“It was horribly unnerving for me to watch that, knowing I could provide a qualified, certified interpreter”, she fumed.
A sign language interpreter has been accused of being a phony after taking the stage during a Hurricane Irma news conference.
“It was obvious to me he wasn’t a professional interpreter right off the bat”, he said. But because he has a deaf brother, either Greene – or some county official – believed that that was a strong enough credential to stick him next to a podium and task him with keeping the area’s deaf community abreast of the devastating storm’s movements, and what they should be doing to protect themselves.
Members of the deaf community say Greene mostly signed gibberish, including references to “pizza” and “monsters”.
“They said yes, for the next morning at 9:30 am”, she said.
Charlene McCarthy, the founder of VisCom sign language interpretation service agency, said she wished the county would have called her. Chris Wagner spoke with us via interpreter from his home in Clearwater.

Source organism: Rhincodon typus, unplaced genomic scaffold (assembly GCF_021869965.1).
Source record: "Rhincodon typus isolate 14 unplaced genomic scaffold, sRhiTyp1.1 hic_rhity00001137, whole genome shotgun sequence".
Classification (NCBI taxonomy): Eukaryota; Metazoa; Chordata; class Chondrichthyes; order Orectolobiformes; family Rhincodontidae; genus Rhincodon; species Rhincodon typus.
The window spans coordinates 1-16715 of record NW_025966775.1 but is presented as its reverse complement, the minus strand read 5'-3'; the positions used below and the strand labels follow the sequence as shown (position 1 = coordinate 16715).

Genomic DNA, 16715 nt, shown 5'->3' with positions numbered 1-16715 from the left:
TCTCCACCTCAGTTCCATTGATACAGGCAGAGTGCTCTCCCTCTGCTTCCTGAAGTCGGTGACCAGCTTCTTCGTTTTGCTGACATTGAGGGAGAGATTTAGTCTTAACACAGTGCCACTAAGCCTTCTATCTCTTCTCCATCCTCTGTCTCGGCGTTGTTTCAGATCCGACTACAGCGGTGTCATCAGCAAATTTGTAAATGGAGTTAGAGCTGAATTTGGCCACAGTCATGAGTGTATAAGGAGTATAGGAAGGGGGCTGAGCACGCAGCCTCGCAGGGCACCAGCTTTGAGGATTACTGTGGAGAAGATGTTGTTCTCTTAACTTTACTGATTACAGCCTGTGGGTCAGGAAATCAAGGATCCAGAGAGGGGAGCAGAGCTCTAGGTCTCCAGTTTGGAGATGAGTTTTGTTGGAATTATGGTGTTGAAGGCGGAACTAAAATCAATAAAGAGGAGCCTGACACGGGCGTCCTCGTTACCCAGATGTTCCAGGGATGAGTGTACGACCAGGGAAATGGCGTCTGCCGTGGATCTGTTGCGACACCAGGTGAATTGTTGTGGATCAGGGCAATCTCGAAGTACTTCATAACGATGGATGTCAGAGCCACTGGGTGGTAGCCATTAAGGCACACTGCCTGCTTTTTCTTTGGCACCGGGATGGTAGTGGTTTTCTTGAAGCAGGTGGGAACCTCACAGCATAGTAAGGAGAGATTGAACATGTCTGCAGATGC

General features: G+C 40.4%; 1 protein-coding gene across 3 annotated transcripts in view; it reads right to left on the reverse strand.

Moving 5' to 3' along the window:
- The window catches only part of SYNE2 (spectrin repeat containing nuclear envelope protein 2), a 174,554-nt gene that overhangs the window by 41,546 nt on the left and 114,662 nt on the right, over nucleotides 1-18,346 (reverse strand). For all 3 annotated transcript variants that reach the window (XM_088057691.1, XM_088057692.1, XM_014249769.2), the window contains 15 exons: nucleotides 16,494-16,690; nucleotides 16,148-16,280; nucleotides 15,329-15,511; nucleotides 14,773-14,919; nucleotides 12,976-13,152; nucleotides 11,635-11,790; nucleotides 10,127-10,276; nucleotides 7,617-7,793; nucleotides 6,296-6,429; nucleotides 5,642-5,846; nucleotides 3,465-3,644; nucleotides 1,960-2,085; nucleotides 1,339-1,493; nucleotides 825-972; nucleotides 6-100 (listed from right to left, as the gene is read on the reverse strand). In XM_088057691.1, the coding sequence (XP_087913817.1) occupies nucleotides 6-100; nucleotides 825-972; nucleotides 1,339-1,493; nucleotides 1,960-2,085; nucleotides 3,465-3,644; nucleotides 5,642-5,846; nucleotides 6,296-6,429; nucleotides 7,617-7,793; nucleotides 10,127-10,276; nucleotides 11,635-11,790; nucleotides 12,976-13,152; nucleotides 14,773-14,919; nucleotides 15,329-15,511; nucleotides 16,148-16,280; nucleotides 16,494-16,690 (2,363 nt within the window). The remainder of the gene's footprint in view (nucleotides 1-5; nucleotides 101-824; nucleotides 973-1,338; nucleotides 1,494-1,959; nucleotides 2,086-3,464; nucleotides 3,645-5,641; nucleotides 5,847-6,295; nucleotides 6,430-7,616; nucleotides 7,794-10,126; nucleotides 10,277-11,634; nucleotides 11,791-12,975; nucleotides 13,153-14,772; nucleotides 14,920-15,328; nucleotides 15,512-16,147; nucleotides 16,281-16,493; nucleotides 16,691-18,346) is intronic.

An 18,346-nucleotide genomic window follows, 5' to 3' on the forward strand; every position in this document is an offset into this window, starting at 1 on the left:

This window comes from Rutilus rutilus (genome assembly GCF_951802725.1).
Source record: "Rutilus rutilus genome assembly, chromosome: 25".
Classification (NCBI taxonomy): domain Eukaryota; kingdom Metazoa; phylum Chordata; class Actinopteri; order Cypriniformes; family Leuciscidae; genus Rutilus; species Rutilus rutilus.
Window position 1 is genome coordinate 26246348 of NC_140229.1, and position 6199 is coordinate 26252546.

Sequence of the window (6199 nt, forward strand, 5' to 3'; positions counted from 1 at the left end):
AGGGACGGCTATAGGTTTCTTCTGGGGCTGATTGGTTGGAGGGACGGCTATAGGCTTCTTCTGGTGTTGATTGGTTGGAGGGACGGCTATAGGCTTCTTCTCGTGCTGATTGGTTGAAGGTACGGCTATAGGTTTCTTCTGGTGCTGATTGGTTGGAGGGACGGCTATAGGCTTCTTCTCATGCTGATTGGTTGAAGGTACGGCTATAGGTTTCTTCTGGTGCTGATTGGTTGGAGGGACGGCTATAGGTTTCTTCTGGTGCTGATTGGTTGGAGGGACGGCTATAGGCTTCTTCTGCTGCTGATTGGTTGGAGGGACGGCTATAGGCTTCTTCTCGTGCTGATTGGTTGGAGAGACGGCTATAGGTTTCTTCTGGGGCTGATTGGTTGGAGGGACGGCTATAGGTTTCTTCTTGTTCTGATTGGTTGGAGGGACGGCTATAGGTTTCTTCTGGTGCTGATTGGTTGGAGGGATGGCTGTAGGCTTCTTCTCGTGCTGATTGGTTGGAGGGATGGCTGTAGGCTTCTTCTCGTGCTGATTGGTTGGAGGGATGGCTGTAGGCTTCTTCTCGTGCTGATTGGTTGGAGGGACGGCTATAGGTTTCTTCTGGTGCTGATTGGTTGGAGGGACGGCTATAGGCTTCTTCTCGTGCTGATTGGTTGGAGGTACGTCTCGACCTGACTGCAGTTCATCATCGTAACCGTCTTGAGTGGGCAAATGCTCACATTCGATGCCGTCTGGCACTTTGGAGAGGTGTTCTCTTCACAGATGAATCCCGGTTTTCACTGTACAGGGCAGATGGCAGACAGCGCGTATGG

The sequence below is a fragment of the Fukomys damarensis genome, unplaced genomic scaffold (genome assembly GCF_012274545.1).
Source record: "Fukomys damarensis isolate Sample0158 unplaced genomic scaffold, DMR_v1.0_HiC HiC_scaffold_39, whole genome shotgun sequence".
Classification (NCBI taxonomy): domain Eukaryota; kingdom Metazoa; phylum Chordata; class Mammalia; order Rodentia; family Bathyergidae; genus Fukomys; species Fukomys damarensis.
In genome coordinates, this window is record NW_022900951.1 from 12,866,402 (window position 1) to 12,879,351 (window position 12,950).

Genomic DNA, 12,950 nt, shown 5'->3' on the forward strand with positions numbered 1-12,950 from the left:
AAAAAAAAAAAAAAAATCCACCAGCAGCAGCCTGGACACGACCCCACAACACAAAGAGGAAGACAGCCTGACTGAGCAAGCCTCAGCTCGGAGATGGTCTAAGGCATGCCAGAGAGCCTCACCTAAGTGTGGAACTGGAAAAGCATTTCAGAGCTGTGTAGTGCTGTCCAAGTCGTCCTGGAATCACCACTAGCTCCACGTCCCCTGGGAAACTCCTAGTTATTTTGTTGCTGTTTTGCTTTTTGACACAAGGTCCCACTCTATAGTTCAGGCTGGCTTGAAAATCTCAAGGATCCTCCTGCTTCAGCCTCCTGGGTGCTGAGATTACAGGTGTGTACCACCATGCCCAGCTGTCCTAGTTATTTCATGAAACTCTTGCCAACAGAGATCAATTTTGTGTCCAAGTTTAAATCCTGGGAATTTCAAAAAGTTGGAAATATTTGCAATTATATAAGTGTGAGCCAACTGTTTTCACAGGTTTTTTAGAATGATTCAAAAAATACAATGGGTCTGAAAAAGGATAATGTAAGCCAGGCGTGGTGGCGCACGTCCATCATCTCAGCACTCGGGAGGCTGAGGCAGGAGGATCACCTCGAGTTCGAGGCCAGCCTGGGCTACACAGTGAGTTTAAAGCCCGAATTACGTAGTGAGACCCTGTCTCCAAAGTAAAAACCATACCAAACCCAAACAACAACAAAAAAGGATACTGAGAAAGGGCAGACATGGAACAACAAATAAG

Wagner said Greene also fell foul of basic good practice for interpreters by wearing a bright yellow shirt, thereby making his hands less visible to deaf viewers.
That, in addition, is never done.
McCarthy said she was not given any explanation about the identity of the man signing at the briefing, or why the county made a decision to use him as an interpreter during the briefing.
We spoke with the interpreter’s family Tuesday night.
People in Florida’s deaf community are still waiting for answers as to why Manatee County’s emergency operations center used an interpreter for the deaf who, instead of relaying important information about Hurricane Irma, signed “gibberish”.
Greene’s family stuck up for him in the midst of the criticism, saying, “He can’t expect to communicate something he doesn’t know”.
The deaf community is demanding an apology from the county for the blunder, according to WFLA.